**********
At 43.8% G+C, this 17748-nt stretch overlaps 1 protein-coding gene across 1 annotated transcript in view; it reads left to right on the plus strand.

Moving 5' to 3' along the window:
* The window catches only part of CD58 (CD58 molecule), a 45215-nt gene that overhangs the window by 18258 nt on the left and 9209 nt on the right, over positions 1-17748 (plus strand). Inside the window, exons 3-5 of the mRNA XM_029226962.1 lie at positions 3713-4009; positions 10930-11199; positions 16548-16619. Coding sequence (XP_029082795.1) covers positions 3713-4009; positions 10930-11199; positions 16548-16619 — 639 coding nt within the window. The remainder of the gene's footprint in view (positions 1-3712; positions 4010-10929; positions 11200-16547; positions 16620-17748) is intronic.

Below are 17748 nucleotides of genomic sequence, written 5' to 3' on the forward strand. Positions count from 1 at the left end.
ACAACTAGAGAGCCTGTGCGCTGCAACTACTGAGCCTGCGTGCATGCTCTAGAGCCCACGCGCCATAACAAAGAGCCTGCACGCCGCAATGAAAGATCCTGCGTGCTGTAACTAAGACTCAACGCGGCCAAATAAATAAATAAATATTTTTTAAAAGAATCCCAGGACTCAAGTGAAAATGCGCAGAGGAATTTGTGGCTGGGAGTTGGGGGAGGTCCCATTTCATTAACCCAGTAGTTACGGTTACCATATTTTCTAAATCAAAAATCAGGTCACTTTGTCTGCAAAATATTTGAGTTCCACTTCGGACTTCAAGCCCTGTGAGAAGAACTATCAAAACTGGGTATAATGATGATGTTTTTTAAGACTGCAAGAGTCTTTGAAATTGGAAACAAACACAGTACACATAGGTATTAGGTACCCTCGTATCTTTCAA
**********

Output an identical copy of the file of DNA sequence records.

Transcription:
At 43.8% G+C, this 17748-nt stretch overlaps 1 protein-coding gene across 1 annotated transcript in view; it reads left to right on the plus strand.

Moving 5' to 3' along the window:
* The window catches only part of CD58 (CD58 molecule), a 45215-nt gene that overhangs the window by 18258 nt on the left and 9209 nt on the right, over positions 1-17748 (plus strand). Inside the window, exons 3-5 of the mRNA XM_029226962.1 lie at positions 3713-4009; positions 10930-11199; positions 16548-16619. Coding sequence (XP_029082795.1) covers positions 3713-4009; positions 10930-11199; positions 16548-16619 — 639 coding nt within the window. The remainder of the gene's footprint in view (positions 1-3712; positions 4010-10929; positions 11200-16547; positions 16620-17748) is intronic.

Below are 17748 nucleotides of genomic sequence, written 5' to 3' on the forward strand. Positions count from 1 at the left end.
ACAACTAGAGAGCCTGTGCGCTGCAACTACTGAGCCTGCGTGCATGCTCTAGAGCCCACGCGCCATAACAAAGAGCCTGCACGCCGCAATGAAAGATCCTGCGTGCTGTAACTAAGACTCAACGCGGCCAAATAAATAAATAAATATTTTTTAAAAGAATCCCAGGACTCAAGTGAAAATGCGCAGAGGAATTTGTGGCTGGGAGTTGGGGGAGGTCCCATTTCATTAACCCAGTAGTTACGGTTACCATATTTTCTAAATCAAAAATCAGGTCACTTTGTCTGCAAAATATTTGAGTTCCACTTCGGACTTCAAGCCCTGTGAGAAGAACTATCAAAACTGGGTATAATGATGATGTTTTTTAAGACTGCAAGAGTCTTTGAAATTGGAAACAAACACAGTACACATAGGTATTAGGTACCCTCGTATCTTTCAA